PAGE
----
Retired Navy expert looks at crisis in Syria
Bend man watches as world waits for U.S. move
People around the world are watching the civil war in Syria, and waiting to see if the U.S. will respond. But one Bend man might be watching closer than others.
Loren Bailey spent nearly a quarter-century in the Navy as an intelligence analyst and the senior Arabic linguist for the Navy.
After devoting nearly his entire adult life to understanding the Arab culture and language, retired Navy Master Chief Petty Officer Bailey is well-versed in Syria's geography and culture.
"Syria has been off-limits to Americans for a long time," Bailey said Thursday.
It's a country that's been marred in conflict for quite some time. It's current regime has held control since 1980.
"That regime, for 33 years, has had a pretty iron fist approach to controlling Syria," Bailey said.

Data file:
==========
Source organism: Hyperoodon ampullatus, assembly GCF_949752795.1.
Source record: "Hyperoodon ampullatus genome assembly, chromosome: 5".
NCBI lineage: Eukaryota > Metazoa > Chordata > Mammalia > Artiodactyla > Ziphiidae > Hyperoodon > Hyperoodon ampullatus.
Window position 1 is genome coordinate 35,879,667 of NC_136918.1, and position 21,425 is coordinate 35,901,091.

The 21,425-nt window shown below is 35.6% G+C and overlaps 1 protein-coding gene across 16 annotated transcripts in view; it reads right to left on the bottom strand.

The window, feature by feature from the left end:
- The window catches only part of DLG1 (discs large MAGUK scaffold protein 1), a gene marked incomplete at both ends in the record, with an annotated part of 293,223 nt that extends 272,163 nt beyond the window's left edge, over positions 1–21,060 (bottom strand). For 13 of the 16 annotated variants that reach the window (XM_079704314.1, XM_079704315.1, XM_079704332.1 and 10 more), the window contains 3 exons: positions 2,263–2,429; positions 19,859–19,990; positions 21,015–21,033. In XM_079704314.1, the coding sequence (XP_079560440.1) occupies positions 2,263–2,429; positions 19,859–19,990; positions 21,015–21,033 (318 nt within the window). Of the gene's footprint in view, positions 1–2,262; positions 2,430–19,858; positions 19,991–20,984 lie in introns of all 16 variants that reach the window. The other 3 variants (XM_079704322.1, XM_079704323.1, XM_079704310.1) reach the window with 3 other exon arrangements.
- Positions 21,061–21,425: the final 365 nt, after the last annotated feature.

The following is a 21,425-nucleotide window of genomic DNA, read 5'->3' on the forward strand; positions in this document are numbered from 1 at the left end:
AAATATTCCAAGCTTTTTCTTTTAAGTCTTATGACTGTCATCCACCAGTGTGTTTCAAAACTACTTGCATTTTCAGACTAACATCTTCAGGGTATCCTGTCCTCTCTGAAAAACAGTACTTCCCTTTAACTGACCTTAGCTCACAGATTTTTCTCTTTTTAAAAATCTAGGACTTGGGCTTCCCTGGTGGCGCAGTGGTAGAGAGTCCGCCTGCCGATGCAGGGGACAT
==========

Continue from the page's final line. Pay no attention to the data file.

With the more than two-year civil war showing no sign of ending, the world waits to see if President Obama orders U.S. military intervention -- a move Bailey believes could mirror our involvement with Iraq and Afghanistan.
"There's basically three options," said Bailey. "To sit back and do nothing, and let the area sort itself out. A show of force, just to say that, Hey we don't like what's going on' -- or to get thoroughly, knee-deep involved in what's going on."
Bailey says he thinks our administration will show some force, to send the message that chemical weapons should not and cannot be used without consequences.
And he says if we look at other countries' moves, watching Russia is crucial, because of its veto power within the United Nations.
More than 100,000 people have died since the Syrian civil war started. There have been 7,000 deaths this month alone, allegedly more than 350 from chemical attacks.
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